NASA researchers may have found the origin of Saturn’s distinctive rings: two of its moons are said to have formed during a massive collision.
Washington – Saturn knows how to impress: not only does it currently have the most natural satellites of all the planets in our solar system, but according to current results there are 145 moons, and its main ring system also consists of more than 100,000 individual rings. But how did the rings, which are said to consist mainly of water molecules, arise? The James Webb Space Telescope provided particularly stunning images of Saturn’s rings on June 25.
NASA posted one on Wednesday, September 27. Animated simulation Using data from Distributed Research Advanced Computing (DiRAC) at Durham University in the UK. It shows a massive collision between two icy moons of Saturn that is said to have occurred millions of years ago. NASA explains on its website that dinosaurs still rule the Earth website. So the rings are still relatively new, at least from an astronomical perspective.
Saturn’s moons are promising candidates: NASA searches for life in our solar system
“The rings developed from the debris of two icy moons. Debris that did not end up in the rings may also have contributed to the formation of some of Saturn’s present-day moons,” says Frank Tavares of NASA’s Ames Research Center.
Because Saturn’s moons may be particularly suitable for the emergence of life, “it is exciting to use large simulations like this to examine how they would have evolved in detail,” Tavares’ fellow researcher Jacob Kegeris describes the research center’s new findings. NASA’s Cassini mission, which began in 1997 and lasted for nearly 20 years, has provided many insights into the age of the rings, but has also raised new questions about their origin.
Subscribe to the free space newsletter and stay up to date.
Moon collisions from supercomputer: NASA gains insight into Saturn’s history
The simulation comes from a supercomputer, which is said to have provided better results than previous studies of this kind, as researchers simulated various collisions between the “ancestor moons.” This provided “the best insights into the history of the Saturn system” than ever before, Tavares said.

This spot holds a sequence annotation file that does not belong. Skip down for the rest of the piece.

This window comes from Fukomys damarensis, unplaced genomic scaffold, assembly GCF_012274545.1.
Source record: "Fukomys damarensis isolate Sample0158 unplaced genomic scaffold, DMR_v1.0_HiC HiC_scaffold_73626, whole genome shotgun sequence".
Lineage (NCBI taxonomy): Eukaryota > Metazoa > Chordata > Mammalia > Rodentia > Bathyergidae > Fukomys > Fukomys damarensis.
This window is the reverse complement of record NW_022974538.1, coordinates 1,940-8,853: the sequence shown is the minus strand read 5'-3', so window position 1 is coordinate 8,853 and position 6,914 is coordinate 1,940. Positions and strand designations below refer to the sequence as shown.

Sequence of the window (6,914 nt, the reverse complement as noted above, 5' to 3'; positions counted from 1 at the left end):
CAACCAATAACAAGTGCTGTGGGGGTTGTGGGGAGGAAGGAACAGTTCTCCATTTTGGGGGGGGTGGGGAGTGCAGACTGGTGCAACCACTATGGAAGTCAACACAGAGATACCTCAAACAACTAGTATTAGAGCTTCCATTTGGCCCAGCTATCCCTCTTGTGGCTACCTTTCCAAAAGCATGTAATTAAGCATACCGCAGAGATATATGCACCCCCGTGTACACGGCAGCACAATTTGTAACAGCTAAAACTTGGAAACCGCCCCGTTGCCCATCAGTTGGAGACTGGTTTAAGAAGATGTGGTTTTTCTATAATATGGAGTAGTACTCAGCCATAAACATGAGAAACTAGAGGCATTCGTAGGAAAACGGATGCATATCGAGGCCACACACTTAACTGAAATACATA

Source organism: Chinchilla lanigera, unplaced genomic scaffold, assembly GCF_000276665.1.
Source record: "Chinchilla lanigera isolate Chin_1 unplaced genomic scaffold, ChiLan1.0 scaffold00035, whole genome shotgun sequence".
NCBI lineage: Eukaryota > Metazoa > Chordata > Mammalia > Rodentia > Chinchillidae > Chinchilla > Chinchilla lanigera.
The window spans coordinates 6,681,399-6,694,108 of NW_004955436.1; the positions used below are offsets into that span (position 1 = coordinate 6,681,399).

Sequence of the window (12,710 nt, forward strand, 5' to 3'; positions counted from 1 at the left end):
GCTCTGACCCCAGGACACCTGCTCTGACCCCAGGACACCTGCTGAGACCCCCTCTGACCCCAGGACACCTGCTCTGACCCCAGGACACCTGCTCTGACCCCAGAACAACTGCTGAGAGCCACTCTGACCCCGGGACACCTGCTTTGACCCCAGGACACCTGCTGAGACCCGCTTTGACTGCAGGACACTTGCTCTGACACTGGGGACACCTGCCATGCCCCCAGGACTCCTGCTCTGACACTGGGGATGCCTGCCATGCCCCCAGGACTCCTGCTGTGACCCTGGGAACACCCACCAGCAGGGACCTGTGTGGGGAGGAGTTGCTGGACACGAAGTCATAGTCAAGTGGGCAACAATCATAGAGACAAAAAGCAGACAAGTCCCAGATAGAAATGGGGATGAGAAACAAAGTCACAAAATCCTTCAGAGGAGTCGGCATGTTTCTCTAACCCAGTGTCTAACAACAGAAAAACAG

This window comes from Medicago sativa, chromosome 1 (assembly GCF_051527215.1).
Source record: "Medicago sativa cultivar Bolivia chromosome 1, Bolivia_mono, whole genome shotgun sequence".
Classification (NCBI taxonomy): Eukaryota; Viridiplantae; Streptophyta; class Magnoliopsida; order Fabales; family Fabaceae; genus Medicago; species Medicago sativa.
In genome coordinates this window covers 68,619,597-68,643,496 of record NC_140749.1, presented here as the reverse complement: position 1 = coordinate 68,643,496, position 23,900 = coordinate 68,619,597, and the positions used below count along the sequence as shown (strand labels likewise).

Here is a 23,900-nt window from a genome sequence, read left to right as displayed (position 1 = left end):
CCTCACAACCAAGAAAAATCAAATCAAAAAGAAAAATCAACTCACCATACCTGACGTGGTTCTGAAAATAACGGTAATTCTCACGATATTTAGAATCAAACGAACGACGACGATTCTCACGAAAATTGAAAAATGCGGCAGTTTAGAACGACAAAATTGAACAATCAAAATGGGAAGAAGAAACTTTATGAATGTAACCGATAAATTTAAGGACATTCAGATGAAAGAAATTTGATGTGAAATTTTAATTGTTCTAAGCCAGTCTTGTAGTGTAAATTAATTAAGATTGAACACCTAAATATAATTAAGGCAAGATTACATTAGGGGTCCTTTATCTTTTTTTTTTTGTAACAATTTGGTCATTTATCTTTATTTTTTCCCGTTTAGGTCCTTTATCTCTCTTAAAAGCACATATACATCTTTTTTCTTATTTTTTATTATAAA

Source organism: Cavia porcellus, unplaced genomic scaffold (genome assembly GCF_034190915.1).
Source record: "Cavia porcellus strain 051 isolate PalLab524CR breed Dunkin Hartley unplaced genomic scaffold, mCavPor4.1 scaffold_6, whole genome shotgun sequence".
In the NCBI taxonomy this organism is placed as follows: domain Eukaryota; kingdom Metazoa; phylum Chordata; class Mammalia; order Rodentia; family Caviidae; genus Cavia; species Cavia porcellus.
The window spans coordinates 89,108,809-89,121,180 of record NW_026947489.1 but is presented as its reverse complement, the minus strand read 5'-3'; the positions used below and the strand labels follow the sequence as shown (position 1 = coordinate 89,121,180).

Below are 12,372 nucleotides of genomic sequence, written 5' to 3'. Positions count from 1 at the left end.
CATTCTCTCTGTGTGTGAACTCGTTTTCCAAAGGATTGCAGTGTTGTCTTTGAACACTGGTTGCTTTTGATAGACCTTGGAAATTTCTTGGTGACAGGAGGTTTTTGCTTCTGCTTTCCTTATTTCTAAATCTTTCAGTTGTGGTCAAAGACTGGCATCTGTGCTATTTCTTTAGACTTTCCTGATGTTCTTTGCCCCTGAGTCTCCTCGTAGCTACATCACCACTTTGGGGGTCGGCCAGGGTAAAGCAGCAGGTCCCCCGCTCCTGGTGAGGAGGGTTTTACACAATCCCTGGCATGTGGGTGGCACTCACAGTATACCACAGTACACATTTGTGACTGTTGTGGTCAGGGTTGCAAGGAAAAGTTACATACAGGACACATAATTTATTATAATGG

According to current knowledge, Saturn’s rings lie in an orbit where “the planet’s gravitational force is strong enough to melt larger rocky or icy bodies that approach it,” explains Frank Tavares. However, material orbiting outside Saturn can “cluster” together to form the moons.
The 200 different types of collision simulations between the two icy moons now shown were examined, and many of them produced a similar result: the amount of ice produced by the collision simulation matches Saturn’s present-day ice rings. The rocks orbit very little around The Lord of the Rings because “when former icy moons collide, the rocks at the cores of the colliding objects are less widely distributed than the ice above them,” describes Vincent Ecke, a professor at the Institute for Computational Science at the University of Columbia. important role.
Did the chaos create some of Saturn’s icy moons that could harbor life?
The researchers hypothesize that a butterfly effect could have occurred in which debris from the icy moons hit or even destroyed Saturn’s other moons. It is possible that some of Saturn’s current moons emerged from this chaos.
So the question still remains as to how the collision occurred in the first place. The researchers believe that the additional gravitational pull from the Sun may have destabilized the moons’ orbits and caused their paths to intersect, ultimately resulting in a “high-speed impact.”
Research results now indicate that Saturn’s rings and some of its icy moons are still relatively young. Moons like Enceladus, where researchers assume liquid water exists. A good candidate for the emergence of life. (zy)
“Award-winning music trailblazer. Gamer. Lifelong alcohol enthusiast. Thinker. Passionate analyst.”